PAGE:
“I think you can count members from every corner of our caucus,” Rep. Jared HuffmanJared William HuffmanDems eye repeal of Justice rule barring presidential indictments Dems eye repeal of Justice rule barring presidential indictments The Hill's Morning Report - Democrats wonder: Can Nadler handle the Trump probe? MORE (D-Calif.), who supports impeachment, said in an interview. “You're going to get a lot of Californians simply because we're by far the biggest delegation.”

The group of 11 California Democrats on board with launching an impeachment inquiry now doesn't include Rep. Brad ShermanBradley (Brad) James ShermanWho are the House Democrats backing Trump impeachment? Who are the House Democrats backing Trump impeachment? Lawmakers reintroduce bipartisan IRS bill with 'Free File' provision removed MORE (D-Calif.), who reintroduced articles of impeachment on the first day of the new Congress in January.

Sherman said he thinks Democrats should build more public support first. “Impeachment without removal is not where I want to go,” he said.

Rep. Debbie Mucarsel-PowellDebbie Mucarsel-PowellLawmakers congratulate US women's soccer team on winning opening World Cup match Lawmakers congratulate US women's soccer team on winning opening World Cup match Steyer group targeting 12 congressional Democrats over impeachment MORE (D-Fla.), who flipped a GOP-held district last fall, is among the Judiciary Committee members who haven’t endorsed an impeachment inquiry. But she indicated that it’s on her mind.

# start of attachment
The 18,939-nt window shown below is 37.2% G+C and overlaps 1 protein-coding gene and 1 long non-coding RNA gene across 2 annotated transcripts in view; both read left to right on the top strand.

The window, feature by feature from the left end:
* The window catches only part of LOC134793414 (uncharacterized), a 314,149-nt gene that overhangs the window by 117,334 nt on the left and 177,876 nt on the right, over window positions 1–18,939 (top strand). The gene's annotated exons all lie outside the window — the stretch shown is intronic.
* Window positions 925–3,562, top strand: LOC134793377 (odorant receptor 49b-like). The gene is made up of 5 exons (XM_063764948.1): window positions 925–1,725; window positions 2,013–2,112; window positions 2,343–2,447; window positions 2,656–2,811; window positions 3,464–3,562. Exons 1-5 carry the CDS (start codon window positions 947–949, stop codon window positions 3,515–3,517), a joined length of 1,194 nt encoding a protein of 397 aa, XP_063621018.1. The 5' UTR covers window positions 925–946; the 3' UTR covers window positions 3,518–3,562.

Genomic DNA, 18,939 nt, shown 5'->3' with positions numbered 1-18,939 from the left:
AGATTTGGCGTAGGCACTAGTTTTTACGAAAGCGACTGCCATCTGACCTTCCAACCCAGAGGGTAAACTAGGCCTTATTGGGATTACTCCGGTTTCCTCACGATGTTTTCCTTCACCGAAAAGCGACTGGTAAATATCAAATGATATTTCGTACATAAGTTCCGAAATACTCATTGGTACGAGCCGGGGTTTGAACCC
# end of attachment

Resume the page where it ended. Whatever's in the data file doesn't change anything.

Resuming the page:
“To tell you the truth, I have been thinking more and more about when it would be appropriate to start the inquiry,” Mucarsel-Powell told CNN’s “New Day” on Friday.

“I've read [special counsel Robert MuellerRobert (Bob) Swan MuellerKamala Harris says her Justice Dept would have 'no choice' but to prosecute Trump for obstruction Kamala Harris says her Justice Dept would have 'no choice' but to prosecute Trump for obstruction Dem committees win new powers to investigate Trump MORE's] report. There is clear evidence that this president has obstructed justice, and I think that there have to be serious consequences,” she added.

Another freshman Judiciary Committee member, Rep. Greg StantonGregory (Greg) John StantonWho are the House Democrats backing Trump impeachment? Who are the House Democrats backing Trump impeachment? WHIP LIST: Number of Democrats backing Trump impeachment inquiry rises MORE (D-Ariz.), won his race by more than 20 points last fall but represents a district that’s been targeted by the GOP in recent years. He’s already on board with an impeachment inquiry.

“I accept that this conclusion will be unpopular with some, but it is the right thing to do,” Stanton said.

And while the nearly 60 House Democrats publicly supportive of impeachment represent only about a quarter of the 235-member caucus, Huffman said he’s heard privately from colleagues who are more are on board than they’re letting on.

“I know the number’s higher,” Huffman said. “But many members don't want to get ahead of leadership. And so that's the delicate process that is underway.”

Mike Lillis contributed to this story.